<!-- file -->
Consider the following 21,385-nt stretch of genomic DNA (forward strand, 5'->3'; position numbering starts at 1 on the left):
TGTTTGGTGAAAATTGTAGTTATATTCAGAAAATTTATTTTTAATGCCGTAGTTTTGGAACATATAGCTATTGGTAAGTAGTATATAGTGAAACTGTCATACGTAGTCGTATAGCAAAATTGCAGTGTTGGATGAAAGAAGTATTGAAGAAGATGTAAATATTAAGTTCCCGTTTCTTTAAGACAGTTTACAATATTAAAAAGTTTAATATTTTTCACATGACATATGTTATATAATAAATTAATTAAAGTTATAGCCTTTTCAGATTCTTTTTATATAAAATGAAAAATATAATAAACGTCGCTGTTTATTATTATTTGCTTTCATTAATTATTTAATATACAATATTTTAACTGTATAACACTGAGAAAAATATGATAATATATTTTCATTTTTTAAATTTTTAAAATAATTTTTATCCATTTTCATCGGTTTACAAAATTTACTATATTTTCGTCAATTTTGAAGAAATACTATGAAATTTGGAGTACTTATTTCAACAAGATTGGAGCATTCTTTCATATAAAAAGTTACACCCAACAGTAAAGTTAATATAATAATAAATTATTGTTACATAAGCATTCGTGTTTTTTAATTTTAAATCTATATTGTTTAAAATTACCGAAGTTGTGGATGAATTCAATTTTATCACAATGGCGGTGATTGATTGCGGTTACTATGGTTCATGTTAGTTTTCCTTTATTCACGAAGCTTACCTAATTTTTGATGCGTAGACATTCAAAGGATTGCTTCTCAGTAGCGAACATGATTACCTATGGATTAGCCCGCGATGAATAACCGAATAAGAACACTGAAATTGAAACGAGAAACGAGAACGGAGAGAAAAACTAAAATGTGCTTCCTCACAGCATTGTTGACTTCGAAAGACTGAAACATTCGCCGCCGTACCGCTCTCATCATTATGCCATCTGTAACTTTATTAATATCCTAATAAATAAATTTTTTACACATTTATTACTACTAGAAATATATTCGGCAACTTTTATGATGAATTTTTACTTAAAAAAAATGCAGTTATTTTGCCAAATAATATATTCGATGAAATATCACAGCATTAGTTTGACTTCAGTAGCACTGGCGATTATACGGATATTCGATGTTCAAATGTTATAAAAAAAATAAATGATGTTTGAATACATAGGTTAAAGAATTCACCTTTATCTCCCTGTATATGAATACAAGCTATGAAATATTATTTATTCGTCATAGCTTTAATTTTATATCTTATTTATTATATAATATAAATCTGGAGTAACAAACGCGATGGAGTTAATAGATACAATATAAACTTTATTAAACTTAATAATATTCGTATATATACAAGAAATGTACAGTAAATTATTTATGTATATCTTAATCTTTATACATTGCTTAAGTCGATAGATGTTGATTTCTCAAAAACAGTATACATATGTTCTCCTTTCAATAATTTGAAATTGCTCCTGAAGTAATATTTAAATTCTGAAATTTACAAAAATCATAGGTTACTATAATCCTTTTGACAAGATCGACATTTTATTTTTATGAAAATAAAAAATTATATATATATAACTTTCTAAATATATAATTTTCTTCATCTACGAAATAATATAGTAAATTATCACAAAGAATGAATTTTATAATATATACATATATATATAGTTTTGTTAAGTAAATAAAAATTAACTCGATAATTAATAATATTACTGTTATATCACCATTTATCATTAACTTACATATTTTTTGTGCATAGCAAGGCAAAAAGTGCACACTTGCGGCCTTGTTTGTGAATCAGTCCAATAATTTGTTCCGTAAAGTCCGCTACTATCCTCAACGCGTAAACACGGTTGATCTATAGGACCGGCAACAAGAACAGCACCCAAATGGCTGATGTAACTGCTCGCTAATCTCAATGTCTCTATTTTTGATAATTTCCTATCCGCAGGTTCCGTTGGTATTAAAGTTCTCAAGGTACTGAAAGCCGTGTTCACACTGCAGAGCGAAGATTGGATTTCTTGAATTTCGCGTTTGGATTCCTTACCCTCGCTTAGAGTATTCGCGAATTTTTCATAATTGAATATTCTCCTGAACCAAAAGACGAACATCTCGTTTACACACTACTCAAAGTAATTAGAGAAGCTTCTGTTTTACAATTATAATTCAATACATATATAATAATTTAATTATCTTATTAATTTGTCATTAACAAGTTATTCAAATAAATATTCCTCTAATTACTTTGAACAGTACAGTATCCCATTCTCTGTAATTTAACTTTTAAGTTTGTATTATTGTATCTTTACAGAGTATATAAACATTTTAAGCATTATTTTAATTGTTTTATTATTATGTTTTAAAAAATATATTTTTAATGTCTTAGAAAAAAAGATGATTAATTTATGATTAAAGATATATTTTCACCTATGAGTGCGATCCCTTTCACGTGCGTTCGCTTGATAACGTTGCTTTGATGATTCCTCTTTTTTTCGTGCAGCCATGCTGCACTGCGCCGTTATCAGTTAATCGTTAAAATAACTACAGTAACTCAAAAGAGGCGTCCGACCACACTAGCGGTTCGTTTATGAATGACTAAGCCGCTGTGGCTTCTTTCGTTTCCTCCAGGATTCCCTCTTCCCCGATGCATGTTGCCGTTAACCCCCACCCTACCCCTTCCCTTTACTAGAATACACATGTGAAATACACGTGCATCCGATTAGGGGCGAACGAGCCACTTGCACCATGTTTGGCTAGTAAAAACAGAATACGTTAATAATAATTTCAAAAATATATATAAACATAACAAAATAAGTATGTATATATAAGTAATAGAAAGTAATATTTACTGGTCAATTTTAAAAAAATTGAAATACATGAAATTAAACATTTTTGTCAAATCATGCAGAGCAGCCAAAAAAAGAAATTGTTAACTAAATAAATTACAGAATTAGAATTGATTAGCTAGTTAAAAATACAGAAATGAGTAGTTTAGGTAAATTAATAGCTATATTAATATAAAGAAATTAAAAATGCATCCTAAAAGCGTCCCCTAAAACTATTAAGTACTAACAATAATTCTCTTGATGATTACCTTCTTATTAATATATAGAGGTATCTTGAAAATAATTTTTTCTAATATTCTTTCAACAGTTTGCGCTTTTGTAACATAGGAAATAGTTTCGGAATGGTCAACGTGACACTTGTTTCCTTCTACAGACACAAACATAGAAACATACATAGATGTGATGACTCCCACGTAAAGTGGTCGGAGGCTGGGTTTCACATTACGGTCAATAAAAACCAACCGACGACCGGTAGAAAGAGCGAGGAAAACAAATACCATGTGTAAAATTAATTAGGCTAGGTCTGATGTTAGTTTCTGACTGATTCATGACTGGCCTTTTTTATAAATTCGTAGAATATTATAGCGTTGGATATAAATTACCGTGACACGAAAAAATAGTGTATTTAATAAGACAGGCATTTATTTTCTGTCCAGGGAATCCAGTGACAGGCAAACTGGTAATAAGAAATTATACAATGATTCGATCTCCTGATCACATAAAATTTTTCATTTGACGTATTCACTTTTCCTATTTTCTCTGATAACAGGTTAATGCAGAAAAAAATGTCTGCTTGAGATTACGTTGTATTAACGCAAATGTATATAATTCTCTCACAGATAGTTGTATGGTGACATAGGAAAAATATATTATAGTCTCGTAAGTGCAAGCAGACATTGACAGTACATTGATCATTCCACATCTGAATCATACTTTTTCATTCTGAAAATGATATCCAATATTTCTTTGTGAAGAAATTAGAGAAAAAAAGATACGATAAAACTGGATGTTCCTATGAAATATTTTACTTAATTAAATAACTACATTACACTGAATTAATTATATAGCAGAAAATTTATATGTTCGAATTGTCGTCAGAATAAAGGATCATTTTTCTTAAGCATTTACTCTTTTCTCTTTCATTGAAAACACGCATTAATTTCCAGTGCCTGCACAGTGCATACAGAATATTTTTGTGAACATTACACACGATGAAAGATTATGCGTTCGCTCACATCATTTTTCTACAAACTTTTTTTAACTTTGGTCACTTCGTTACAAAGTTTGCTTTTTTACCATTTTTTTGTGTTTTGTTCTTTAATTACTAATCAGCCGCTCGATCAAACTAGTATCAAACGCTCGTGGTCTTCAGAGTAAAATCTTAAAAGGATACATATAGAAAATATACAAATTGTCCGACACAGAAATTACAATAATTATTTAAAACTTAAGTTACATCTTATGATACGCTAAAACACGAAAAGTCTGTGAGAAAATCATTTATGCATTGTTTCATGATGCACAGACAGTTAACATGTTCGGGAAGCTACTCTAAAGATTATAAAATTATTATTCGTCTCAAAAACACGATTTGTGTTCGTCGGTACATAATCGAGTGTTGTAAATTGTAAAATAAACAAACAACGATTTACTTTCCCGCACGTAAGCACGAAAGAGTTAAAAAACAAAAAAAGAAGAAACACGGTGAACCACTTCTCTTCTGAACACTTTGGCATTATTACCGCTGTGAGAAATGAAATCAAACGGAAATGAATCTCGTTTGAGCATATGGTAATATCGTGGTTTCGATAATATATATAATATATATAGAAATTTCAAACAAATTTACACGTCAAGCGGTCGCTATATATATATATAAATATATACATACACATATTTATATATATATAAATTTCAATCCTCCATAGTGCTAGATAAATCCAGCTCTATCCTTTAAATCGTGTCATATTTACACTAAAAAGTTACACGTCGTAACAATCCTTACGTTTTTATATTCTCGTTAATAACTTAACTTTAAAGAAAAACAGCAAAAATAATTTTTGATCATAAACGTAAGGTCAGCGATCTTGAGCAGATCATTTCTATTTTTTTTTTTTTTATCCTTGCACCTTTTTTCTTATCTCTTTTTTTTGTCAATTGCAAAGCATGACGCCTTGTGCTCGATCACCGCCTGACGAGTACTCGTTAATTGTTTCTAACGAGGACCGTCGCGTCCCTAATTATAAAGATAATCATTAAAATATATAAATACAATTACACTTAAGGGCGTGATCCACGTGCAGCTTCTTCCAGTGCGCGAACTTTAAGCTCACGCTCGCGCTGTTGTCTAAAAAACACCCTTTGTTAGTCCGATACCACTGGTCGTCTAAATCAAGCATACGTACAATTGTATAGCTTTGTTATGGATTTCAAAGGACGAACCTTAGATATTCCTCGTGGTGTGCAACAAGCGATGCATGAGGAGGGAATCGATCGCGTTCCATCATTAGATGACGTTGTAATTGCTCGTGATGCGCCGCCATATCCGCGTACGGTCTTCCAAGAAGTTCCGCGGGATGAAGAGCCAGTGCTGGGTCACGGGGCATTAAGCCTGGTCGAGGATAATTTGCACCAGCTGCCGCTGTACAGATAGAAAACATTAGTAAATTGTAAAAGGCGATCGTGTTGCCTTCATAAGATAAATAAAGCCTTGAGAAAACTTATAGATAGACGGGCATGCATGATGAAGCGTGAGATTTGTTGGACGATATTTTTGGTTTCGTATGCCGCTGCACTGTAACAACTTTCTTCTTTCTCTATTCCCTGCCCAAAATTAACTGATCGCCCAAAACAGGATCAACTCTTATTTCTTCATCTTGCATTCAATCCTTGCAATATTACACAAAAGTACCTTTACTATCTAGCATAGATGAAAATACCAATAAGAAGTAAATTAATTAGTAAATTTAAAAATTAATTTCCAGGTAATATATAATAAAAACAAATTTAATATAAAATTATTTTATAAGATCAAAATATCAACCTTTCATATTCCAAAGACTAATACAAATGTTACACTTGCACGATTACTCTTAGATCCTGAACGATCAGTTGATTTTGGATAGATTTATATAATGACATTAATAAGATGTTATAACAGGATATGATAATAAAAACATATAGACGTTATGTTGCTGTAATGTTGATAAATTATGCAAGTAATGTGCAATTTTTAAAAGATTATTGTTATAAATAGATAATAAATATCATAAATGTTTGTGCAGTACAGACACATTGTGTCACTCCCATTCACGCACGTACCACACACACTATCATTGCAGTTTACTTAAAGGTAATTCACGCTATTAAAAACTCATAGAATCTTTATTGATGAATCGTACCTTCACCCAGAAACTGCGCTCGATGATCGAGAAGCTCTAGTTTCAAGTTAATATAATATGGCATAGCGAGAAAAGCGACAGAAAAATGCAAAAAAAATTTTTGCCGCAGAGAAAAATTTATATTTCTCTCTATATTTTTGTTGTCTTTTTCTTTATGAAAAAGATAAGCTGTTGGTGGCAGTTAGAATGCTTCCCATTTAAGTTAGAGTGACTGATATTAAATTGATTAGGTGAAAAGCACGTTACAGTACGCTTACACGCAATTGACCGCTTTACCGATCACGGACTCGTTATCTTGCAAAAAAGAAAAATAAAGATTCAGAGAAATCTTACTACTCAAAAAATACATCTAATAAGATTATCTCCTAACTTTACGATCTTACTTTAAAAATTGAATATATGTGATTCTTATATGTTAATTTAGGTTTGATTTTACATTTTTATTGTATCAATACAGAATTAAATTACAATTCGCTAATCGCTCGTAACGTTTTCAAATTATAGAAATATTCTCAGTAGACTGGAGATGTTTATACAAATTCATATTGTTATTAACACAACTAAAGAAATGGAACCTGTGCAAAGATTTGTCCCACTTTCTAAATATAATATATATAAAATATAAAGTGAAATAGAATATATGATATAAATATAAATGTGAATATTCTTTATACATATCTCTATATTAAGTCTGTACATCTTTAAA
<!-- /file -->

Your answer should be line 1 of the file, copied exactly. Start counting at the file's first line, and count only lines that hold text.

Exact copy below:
Consider the following 21,385-nt stretch of genomic DNA (forward strand, 5'->3'; position numbering starts at 1 on the left):